A galvanizing moment for the cause of ending the Kefala system came in 2012, when an amateur videographer used his mobile phone to capture an Ethiopian domestic worker lying on the sidewalk in pain outside the Ethiopian embassy. The worker was then attacked by Lebanese men and dragged by her hair and shoved into a car. The footage was leaked on the Internet and went viral, with the Lebanese media also picking up the story. She committed suicide a few days later.
"The Kefala system is similar to modern-day slavery in our opinion," said Maya Ammar, communications officer at KAFA, a nongovernmental group organizing the demonstration, whose name means "enough violence and exploitation in Lebanon and the Middle East."
The group--established in 2005 and pulling together rights activists who have been active in Lebanon for decades--has a mission of ending gender-based violence and exploitation of women and children through advocating for legal reform and change of policies and practices, influencing public opinion and empowering women and children.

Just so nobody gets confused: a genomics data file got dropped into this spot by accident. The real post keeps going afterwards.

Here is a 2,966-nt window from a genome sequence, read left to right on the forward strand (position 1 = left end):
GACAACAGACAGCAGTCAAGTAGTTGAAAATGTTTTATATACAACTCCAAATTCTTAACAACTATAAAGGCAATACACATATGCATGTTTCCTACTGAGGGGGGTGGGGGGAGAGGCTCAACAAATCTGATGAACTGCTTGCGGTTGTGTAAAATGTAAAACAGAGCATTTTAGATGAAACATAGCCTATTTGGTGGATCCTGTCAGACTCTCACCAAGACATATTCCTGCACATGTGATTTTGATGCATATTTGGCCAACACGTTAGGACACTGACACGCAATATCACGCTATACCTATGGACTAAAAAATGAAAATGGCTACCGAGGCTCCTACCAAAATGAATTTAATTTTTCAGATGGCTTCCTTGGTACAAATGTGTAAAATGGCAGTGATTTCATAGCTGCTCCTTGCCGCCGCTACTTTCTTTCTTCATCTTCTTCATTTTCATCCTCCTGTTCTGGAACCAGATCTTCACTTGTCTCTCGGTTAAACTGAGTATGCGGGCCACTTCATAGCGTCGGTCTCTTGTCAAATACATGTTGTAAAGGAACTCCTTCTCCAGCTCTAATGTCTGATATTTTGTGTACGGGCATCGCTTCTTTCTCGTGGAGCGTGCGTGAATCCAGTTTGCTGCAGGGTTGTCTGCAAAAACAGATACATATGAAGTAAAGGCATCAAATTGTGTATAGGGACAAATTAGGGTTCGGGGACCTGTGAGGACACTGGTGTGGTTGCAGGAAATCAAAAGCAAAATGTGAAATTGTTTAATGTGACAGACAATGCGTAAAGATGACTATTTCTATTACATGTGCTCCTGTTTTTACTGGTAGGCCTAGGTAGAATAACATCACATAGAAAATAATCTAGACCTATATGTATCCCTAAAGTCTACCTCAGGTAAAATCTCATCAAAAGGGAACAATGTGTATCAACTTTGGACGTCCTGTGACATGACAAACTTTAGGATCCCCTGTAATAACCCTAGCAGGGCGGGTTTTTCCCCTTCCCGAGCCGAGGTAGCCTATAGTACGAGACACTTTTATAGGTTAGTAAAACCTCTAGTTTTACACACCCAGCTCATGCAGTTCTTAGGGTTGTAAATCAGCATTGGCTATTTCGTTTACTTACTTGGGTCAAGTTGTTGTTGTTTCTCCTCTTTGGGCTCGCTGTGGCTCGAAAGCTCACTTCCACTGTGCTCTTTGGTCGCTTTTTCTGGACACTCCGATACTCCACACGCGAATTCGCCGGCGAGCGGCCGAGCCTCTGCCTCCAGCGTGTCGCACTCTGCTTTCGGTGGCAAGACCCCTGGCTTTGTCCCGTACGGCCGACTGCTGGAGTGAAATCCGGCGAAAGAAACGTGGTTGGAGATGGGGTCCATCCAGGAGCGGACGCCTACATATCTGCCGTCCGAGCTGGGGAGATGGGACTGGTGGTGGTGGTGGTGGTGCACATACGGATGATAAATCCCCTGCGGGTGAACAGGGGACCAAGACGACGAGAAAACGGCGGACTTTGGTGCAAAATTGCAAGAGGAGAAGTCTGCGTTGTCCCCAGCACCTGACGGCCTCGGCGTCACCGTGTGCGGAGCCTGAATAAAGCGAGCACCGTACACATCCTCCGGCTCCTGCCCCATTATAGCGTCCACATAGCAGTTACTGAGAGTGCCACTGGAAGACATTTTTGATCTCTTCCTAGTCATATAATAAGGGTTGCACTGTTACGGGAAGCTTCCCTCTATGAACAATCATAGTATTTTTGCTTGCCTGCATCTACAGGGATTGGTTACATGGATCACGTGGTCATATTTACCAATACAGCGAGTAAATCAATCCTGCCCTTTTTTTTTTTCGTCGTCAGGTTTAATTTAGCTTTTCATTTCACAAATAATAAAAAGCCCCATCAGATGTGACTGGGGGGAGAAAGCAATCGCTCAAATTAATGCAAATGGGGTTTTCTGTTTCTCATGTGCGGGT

KAFA worked with a number of other local advocacy groups to hold the event for the second year last weekend.
"Fi Shi Ghalat," Arabic for "There's something wrong," is a media campaign the organizing groups of the April 28 demonstration launched two months ago, to raise awareness.
"This is the second year we're doing this event on Workers' Day because domestic work is work, and here it's not recognized as real work by society, by the system and by the law," said Ammar. "We want Workers' Day to be inclusive, to represent their demand to end the Kefala system and for them to be included under the labor law."
Mohammed Bashan is president of a Bangladeshi migrant worker community association in Lebanon. "We all want the governments to sponsor us, and we want our governments, our labor ministries in Bangladesh and Lebanon, to negotiate and respect our terms and make sure we are paid, that we can keep our IDs and we have proper insurance and contracts. Right now we are suffering," he said.
The Kefala system was established in Lebanon over five decades ago, and it ties a migrant domestic worker's residence permit to one specific sponsor or employer in the country.
In practice, however, migrant domestic workers are excluded from the labor law, making them vulnerable to exploitation and compromising their rights, according to a 2012 report from KAFA. Migrant workers and their advocates consider it a system for denying dignity, freedom and basic working conditions.